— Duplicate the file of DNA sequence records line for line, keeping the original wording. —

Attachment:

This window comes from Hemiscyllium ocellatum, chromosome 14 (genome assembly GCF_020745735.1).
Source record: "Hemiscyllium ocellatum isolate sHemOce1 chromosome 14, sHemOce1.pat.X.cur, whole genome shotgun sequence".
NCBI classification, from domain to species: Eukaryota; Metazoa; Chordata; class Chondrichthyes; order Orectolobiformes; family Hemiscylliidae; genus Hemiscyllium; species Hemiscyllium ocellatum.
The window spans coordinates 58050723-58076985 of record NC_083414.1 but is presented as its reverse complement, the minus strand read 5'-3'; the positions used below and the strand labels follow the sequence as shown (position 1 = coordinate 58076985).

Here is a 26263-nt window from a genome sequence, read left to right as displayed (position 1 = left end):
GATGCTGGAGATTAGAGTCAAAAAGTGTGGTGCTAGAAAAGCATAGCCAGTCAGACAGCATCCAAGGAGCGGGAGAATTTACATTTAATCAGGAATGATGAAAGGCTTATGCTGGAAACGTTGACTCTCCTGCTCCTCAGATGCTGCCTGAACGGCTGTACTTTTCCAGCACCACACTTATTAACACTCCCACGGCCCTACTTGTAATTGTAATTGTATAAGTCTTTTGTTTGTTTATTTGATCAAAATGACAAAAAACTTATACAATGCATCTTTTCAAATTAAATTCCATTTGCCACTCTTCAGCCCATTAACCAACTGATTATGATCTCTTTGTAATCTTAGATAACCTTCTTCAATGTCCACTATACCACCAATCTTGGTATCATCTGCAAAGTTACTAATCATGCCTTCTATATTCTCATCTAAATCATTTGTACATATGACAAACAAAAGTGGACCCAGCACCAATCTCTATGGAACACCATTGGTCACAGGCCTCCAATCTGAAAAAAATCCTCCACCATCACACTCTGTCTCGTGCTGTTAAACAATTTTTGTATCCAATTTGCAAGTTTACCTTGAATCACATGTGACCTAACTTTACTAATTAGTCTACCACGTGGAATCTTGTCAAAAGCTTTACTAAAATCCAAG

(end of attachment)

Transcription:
This window comes from Hemiscyllium ocellatum, chromosome 14 (genome assembly GCF_020745735.1).
Source record: "Hemiscyllium ocellatum isolate sHemOce1 chromosome 14, sHemOce1.pat.X.cur, whole genome shotgun sequence".
NCBI classification, from domain to species: Eukaryota; Metazoa; Chordata; class Chondrichthyes; order Orectolobiformes; family Hemiscylliidae; genus Hemiscyllium; species Hemiscyllium ocellatum.
The window spans coordinates 58050723-58076985 of record NC_083414.1 but is presented as its reverse complement, the minus strand read 5'-3'; the positions used below and the strand labels follow the sequence as shown (position 1 = coordinate 58076985).

Here is a 26263-nt window from a genome sequence, read left to right as displayed (position 1 = left end):
GATGCTGGAGATTAGAGTCAAAAAGTGTGGTGCTAGAAAAGCATAGCCAGTCAGACAGCATCCAAGGAGCGGGAGAATTTACATTTAATCAGGAATGATGAAAGGCTTATGCTGGAAACGTTGACTCTCCTGCTCCTCAGATGCTGCCTGAACGGCTGTACTTTTCCAGCACCACACTTATTAACACTCCCACGGCCCTACTTGTAATTGTAATTGTATAAGTCTTTTGTTTGTTTATTTGATCAAAATGACAAAAAACTTATACAATGCATCTTTTCAAATTAAATTCCATTTGCCACTCTTCAGCCCATTAACCAACTGATTATGATCTCTTTGTAATCTTAGATAACCTTCTTCAATGTCCACTATACCACCAATCTTGGTATCATCTGCAAAGTTACTAATCATGCCTTCTATATTCTCATCTAAATCATTTGTACATATGACAAACAAAAGTGGACCCAGCACCAATCTCTATGGAACACCATTGGTCACAGGCCTCCAATCTGAAAAAAATCCTCCACCATCACACTCTGTCTCGTGCTGTTAAACAATTTTTGTATCCAATTTGCAAGTTTACCTTGAATCACATGTGACCTAACTTTACTAATTAGTCTACCACGTGGAATCTTGTCAAAAGCTTTACTAAAATCCAAG